The propagation of the melon pear is possible through seeds and cuttings – but in no case is success guaranteed. However, propagation via cuttings is easier, which is why only this form is discussed in more detail below.
Propagation of the melon pear by cuttings
The propagation of the melon pear by cuttings is very easy. All you have to do is remove about 10cm long shoots from the melon pear. These are optionally placed in a glass of water, in moist growing soil or wet sand. Then roots form. As soon as this occurs, the cuttings can be planted in soil if they have not already been grown in this soil. They should be warm and sunny and watered regularly. A – careful – fertilization is only necessary when the first new leaves appear.
When are the fruits ripe?
The fruit of the melon pear is ripe when the skin has turned yellow or golden. They also form purple stripes that are reminiscent of the pattern on a watermelon.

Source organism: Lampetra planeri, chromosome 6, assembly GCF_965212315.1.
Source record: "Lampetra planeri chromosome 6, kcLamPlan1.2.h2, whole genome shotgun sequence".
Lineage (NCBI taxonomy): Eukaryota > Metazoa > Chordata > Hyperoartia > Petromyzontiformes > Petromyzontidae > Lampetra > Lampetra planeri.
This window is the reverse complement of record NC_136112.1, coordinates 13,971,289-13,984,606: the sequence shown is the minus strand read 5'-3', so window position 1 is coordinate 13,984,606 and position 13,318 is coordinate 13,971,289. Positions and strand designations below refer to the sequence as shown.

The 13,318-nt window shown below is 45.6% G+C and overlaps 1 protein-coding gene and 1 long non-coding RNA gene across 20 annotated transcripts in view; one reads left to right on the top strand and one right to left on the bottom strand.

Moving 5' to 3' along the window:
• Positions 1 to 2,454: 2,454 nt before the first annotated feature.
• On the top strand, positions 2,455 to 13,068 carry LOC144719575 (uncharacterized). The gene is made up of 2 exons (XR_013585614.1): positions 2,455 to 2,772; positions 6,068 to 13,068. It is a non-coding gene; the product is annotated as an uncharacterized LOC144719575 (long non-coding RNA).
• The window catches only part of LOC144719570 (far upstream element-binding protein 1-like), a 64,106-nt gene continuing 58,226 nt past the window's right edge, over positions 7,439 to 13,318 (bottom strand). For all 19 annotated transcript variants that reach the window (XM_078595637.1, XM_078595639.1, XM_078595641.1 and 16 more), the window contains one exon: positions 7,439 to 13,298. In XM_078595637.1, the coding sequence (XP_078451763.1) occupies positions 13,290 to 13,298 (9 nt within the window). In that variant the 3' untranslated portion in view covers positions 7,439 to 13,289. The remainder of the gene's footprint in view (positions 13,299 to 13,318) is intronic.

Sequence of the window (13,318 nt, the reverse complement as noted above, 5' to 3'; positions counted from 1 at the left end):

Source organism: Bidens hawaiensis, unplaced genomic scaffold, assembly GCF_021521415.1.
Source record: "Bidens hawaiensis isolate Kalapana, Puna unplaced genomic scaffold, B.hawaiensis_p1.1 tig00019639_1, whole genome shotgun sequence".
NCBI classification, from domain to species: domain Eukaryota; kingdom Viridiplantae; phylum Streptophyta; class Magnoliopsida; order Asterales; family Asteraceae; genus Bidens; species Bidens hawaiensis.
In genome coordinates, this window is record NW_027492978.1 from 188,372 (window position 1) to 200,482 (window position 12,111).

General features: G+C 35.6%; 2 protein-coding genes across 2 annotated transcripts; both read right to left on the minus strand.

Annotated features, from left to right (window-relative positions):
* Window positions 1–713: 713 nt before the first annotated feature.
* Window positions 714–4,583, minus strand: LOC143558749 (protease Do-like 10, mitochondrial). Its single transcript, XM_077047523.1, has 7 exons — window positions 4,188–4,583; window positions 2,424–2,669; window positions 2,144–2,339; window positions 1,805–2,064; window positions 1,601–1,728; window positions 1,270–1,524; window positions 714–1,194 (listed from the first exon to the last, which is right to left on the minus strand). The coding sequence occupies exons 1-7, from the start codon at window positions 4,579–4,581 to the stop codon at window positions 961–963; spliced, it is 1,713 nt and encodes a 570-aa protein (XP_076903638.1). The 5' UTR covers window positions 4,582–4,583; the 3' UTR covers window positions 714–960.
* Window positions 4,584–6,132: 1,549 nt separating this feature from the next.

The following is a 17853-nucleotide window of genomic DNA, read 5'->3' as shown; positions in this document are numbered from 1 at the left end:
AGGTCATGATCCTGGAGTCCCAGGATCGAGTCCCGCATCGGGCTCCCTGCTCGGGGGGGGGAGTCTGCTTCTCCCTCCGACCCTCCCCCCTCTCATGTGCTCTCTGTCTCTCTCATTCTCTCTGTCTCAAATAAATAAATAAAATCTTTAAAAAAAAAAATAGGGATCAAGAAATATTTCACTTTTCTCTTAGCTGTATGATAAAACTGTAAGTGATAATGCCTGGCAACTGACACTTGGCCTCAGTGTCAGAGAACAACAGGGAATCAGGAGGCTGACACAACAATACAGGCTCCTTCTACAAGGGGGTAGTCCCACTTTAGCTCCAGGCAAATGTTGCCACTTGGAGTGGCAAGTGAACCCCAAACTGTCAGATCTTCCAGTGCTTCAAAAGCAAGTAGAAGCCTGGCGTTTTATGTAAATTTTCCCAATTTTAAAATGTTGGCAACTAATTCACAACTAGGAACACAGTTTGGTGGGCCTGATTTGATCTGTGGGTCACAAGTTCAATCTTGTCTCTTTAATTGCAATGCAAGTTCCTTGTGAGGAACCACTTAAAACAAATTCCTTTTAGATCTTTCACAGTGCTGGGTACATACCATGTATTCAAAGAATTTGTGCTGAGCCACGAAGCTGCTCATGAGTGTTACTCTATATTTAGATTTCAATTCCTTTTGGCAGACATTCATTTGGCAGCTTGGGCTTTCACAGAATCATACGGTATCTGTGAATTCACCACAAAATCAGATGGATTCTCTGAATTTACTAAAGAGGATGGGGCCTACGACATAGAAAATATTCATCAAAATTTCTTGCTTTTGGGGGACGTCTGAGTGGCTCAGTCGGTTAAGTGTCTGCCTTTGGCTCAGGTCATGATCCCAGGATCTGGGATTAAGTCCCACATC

However, the pear melons are only really tasty when they give way slightly when pressure is applied – i.e. the flesh is already a bit soft.
Post-ripening in a dark, moderately warm and dry place is not guaranteed but also possible. For example in an open box. Similar to tomatoes, some melon pears can still become soft. However, if dark discoloration appears or the fruit shrivels, they must be removed and disposed of immediately.
Typical diseases and pests
The melon pear tends to attract certain pests such as Colorado potato beetles, flies, mites and lice. It can also suffer from viruses that normally affect tomato plants.
Regular visual inspections, in which special attention is paid to signs of damage, discoloration and nets, help to counteract this. In order to prevent further damage, you should remove and destroy the infected parts. On the other hand, appropriate, commercially available means must be used. Depending on the type of infestation, an insecticide, fungicide or other plant protection product.
The melon pear is an easy-care plant that produces delicious fruit even with little effort. Grown in a pot, it can be placed in the garden, on the balcony or terrace and is a decorative eye-catcher throughout the warm season. It is therefore also ideal for beginners and people without green fingers.